DA: 'Mathews' move to maximum security good, but no victory' - WRCBtv.com | Chattanooga News, Weather & Sports

Prosecutor calls Mathews' move to maximum security 'good, but no victory'

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CHATTANOOGA (WRCB) -- Northwest Correctional Complex may have been a maximum security facility when it opened in Tiptonville more than 31 years ago.

But Jesse Ray Mathews joined more than 2300 inmates in medium security when the Tennessee Department of Corrections classified his threat risk, after he began serving his sentence for killing Chattanooga Police Sgt. Timothy Chapin during a shootout after a pawn shop robbery.

Medium security means moderately supervised; Mathews would have been free to take classes or vocational training, despite his plea deal ensuring he'd never go free.

"The judgment should have spoken for itself," says Hamilton County Assistant District Attorney General Neal Pinkston.

"Life without parole for murder plus an additional 25 years."

Mathews was wearing body armor when he opened fire on Sgt. Chapin and four other officers who responded to a robbery at US Money Pawn Shop at 5952 Brainerd Road April 2, 2011.

Mathews own wounds put him in intensive care, and later a wheelchair. But prosecutors say he recovered fully by November 2012, when he cut the plea deal that allowed him to dodge the death penalty had he been convicted at trial.

"We advised Corrections of the court pleading and of the guilty plea," Pinkston says. "Had they read media accounts, they would have known of his escape status in Colorado."

As of Tuesday afternoon, Corrections Commissioner Derrick Schofield had not responded, as to whether the classification team at the Morgan County Correctional Complex in Wartburg was aware that Mathews walked away from a halfway house in Colorado Springs, shortly after Valentine's Day 2011. He was on parole for a robbery conviction after serving eight years of a 20-year sentence.

Federal prosecutors assert that Mathews robbed a fast-food restaurant, a pawn shop and a pharmacy in Colorado Springs in the month prior

Mathews' mother Kathleen, his father Ray, his sister Rachel, and his sister's boyfriend, James Poteete are serving federal sentences, after pleading guilty to aiding his fugitive run from Colorado to North Carolina to Tennessee prior to Sgt. Chapin's murder.

"There is a nationwide database that they can access his record," Pinkston says. "They also would have had access to information regarding his behavior in other institutions."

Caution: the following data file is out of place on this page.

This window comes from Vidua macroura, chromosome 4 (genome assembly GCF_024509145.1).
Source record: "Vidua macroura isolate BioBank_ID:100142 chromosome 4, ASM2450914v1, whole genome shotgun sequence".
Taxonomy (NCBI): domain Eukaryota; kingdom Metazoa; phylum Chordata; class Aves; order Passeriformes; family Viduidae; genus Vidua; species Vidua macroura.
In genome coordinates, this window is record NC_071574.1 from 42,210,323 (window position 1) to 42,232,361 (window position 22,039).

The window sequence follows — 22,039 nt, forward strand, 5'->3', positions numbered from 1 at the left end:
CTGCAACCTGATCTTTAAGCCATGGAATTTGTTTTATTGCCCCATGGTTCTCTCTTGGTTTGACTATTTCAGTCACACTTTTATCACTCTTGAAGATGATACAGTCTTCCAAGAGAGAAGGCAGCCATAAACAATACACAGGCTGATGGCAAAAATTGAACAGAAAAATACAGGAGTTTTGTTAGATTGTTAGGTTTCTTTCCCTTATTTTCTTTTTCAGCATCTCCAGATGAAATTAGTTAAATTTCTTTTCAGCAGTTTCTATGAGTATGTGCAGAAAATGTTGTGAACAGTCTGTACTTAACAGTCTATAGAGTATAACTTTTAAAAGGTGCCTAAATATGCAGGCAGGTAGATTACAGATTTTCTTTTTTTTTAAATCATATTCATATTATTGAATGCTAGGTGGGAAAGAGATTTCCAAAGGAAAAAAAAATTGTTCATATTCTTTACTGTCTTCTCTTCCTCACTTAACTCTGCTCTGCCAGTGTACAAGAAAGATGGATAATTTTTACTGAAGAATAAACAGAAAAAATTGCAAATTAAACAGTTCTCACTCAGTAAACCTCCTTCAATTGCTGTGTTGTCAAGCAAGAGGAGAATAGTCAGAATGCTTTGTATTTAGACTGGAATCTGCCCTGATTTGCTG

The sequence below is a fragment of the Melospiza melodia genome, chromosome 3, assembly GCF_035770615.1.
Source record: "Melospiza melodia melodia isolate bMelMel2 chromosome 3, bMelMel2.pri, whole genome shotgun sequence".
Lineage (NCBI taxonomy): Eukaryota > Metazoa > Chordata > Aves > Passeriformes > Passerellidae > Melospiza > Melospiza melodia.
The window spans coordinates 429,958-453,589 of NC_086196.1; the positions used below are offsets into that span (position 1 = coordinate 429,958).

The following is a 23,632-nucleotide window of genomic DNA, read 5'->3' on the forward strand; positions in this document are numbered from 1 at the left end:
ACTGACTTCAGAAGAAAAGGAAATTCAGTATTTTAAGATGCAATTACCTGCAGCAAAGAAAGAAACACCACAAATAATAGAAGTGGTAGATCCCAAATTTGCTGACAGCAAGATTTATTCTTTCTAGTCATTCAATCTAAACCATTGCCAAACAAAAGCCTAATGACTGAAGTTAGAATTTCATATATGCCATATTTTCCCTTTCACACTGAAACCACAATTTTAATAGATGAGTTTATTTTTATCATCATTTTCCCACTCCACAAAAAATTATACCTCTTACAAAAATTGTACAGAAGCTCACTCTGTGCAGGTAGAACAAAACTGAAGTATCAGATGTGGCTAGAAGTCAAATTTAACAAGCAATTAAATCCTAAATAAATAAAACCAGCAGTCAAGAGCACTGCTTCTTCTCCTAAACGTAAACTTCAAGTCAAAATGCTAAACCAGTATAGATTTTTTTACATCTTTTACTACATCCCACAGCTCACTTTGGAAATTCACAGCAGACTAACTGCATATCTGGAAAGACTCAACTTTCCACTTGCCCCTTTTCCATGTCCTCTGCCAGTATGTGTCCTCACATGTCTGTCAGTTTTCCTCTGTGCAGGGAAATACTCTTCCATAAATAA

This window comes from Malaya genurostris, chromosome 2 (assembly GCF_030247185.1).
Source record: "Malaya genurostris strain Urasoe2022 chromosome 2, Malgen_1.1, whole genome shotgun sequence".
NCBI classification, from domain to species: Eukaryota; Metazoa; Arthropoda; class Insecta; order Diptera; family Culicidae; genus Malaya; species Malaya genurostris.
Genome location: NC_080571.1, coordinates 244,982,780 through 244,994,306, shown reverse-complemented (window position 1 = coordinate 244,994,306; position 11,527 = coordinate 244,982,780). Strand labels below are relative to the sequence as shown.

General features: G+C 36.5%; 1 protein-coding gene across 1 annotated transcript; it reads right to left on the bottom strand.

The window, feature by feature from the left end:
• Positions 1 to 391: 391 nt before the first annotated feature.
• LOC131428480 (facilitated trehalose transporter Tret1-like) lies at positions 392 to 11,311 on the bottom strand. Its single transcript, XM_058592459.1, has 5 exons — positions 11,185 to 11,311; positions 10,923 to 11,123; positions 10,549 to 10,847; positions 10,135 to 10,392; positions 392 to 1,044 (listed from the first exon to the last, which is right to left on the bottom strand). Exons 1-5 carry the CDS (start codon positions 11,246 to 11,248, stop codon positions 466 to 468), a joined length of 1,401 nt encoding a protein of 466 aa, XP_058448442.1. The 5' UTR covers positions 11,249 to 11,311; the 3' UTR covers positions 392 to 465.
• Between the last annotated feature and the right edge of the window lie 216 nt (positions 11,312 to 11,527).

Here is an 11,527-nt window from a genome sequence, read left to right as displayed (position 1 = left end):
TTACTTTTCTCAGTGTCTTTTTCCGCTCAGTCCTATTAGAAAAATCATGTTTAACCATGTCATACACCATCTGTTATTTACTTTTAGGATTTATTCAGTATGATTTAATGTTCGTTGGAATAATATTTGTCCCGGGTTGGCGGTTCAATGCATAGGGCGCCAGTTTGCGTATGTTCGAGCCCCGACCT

Mathews was classified as 'high risk' and kept in isolation from the moment he entered the Hamilton County Jail, confirms sheriff's office spokeswoman Janice Atkinson.

Sheriff Jim Hammond denied Channel 3's request for an interview, or for information regarding Mathews' conduct while an inmate there.

"You'll have to talk to the DA's office or to Corrections," Atkinson says. "He's no longer our problem."

Nevertheless, Pinkston confirms that the stunt Mathews pulled in Hamilton County's custody, prompted his letter of concern to Corrections Commissioner Schofield.

Via email to Pinkston Tuesday morning, Schofield confirmed that he'd moved Mathews from Northwest Correctional to the West Tennessee State Penitentiary in Henning, about an hour's drive from Tiptonville.

"He's been moved to a maximum security unit," the email reads, "pending reclassification based on additional information provide by your office."

Pinkston wrote that Mathews told Hamilton County correctional officers that he'd inserted an ice pick into his rectum. That prompted a trip to a nearby hospital, where a search revealed no ice pick. Nevertheless, Pinkston wrote, an attempt to arm himself, or to use a hospital trip as an attempt to escape custody "put the public and law enforcement at grave risk."

"Would I call it (Mathews' transfer to maximum security) a victory," Pinkston asks. "I wouldn't use that kind of word. But it's good, in relationship to his past in Colorado and his convictions in Chattanooga."


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